Actemra monotherapy found superior to adalimumab: Genentech reports

4th March 2012 (Last Updated March 4th, 2012 18:30)

Genentech, a member of the Roche Group, has reported the preliminary results from its Adalimumab Actemra (ADACTA) study conducted in patients with rheumatoid arthritis (RA) who received Actemra (tocilizumab) as monotherapy.

Genentech

Genentech, a member of the Roche Group, has reported the preliminary results from its Adalimumab Actemra (ADACTA) study conducted in patients with rheumatoid arthritis (RA) who received Actemra (tocilizumab) as monotherapy.

Actemra is the first humanised IL-6 receptor-inhibiting monoclonal antibody approved for the treatment of adult patients with moderately to severely active RA who have had an inadequate response to one or more tumour necrosis factor (TNF) antagonist therapies.

ADACTA is a Phase IV multi-centre randomised double-blinded parallel group trial, designed to compare the reduction in signs and symptoms during monotherapy treatment with Actemra versus adalimumab in adult patients with moderately to severely active RA who either have an intolerance to methotrexate (MTX) or in whom continued MTX treatment is inappropriate.

The study randomised 326 patients to receive Actemra 8mg/kg intravenously (IV) every four weeks (plus placebo adalimumab) or adalimumab 40mg subcutaneously (SC) every two weeks (plus placebo ACTEMRA) for 24 weeks.

In the trial, the primary endpoint was the mean change from baseline in the DAS28 score at 24 weeks, while the secondary endpoints included DAS28 remission and low disease activity, ACR20, 50 and 702 (standard criteria to assess effectiveness of treatments for RA).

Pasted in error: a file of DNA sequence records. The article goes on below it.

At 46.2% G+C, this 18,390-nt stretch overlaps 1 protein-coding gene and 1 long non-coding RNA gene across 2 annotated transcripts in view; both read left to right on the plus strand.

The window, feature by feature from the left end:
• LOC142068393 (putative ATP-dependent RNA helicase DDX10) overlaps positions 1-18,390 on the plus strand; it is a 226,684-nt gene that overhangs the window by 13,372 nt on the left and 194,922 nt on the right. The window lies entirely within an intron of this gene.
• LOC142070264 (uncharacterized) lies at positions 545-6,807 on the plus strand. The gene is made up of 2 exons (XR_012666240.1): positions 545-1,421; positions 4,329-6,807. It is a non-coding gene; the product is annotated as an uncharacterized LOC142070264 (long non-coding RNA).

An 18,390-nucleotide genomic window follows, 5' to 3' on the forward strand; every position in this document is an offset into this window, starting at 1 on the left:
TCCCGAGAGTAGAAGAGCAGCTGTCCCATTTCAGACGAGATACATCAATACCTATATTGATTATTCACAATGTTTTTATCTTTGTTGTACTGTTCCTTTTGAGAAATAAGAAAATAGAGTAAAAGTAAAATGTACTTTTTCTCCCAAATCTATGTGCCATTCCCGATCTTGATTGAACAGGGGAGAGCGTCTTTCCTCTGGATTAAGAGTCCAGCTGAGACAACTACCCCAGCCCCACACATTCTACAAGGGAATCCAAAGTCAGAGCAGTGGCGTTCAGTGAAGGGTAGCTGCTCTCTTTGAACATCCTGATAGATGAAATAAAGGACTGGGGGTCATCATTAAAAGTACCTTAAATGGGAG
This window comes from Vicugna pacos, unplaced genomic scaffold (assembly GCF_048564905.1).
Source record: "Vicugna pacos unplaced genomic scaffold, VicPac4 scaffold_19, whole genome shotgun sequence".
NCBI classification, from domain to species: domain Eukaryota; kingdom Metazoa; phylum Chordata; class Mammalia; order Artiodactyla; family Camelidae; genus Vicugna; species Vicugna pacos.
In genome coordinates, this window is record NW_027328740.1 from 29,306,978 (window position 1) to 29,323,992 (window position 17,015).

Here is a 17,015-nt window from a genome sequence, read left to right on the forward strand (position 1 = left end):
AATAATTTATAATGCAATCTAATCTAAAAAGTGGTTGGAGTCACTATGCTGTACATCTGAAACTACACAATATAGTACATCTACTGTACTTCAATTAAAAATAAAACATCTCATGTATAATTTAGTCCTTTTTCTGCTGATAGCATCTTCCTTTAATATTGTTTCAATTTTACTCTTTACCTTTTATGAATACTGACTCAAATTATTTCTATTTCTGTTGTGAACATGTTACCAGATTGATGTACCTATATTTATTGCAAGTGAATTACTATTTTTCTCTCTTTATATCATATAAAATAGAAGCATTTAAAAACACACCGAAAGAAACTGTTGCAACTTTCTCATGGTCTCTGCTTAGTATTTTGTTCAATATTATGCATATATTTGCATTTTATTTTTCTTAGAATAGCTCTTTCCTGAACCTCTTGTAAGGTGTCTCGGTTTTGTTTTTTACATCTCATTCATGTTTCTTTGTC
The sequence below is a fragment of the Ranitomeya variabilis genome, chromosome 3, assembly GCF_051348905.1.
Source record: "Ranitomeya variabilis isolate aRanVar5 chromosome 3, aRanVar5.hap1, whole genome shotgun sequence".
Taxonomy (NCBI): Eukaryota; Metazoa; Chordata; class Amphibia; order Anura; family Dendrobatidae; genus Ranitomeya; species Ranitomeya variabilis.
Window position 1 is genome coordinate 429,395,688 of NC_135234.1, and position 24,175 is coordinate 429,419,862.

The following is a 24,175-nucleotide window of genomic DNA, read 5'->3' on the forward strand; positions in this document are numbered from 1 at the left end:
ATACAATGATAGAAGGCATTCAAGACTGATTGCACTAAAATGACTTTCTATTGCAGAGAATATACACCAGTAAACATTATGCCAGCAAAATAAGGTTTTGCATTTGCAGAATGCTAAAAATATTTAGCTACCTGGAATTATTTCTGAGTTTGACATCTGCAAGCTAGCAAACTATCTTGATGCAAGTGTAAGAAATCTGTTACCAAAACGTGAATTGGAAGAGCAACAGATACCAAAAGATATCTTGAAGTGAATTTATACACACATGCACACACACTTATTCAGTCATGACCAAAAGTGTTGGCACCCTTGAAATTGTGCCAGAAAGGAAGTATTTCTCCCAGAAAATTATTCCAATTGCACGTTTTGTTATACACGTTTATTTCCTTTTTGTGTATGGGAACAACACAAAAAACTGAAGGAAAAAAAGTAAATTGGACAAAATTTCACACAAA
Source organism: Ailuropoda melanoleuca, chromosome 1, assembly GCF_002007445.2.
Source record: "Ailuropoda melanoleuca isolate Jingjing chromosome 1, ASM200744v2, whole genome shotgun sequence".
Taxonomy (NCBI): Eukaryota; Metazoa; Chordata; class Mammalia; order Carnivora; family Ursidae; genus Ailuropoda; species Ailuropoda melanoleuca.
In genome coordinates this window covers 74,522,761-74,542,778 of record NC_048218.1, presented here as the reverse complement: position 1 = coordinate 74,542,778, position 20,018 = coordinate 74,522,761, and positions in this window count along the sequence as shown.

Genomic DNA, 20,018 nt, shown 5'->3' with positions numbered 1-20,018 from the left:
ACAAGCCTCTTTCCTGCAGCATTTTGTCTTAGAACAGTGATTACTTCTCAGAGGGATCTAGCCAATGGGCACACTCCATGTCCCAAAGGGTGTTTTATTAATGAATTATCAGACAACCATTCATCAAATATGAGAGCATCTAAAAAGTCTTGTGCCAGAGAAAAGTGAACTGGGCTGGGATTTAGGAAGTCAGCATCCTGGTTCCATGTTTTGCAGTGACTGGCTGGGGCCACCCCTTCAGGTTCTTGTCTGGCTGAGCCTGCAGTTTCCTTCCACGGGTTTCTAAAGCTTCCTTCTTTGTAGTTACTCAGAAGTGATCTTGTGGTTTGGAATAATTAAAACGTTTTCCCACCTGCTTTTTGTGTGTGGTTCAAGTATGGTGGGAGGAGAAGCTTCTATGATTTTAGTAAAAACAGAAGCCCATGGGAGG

Following 24 weeks, Actemra monotherapy was found to show greater reduction in disease activity when compared to adalimumab monotherapy.

Chief medical officer and head of Genentech Global Product Development Hal Barron said the findings from the study add to the growing body of evidence supporting the benefit of Actemra alone when methotrexate is not appropriate.

"Now that there are several therapies approved to treat patients with rheumatoid arthritis, trials comparing two active agents are critical as they provide important information to help healthcare professionals choose the right drug for their patients," Barron added.

Actemra is also approved for the treatment of active Systemic Juvenile Idiopathic Arthritis (SJIA) in patients two years of age and older, the company said.

Genentech discovers, develops, manufactures and commercialises medicines to treat patients with serious or life-threatening medical conditions.

 

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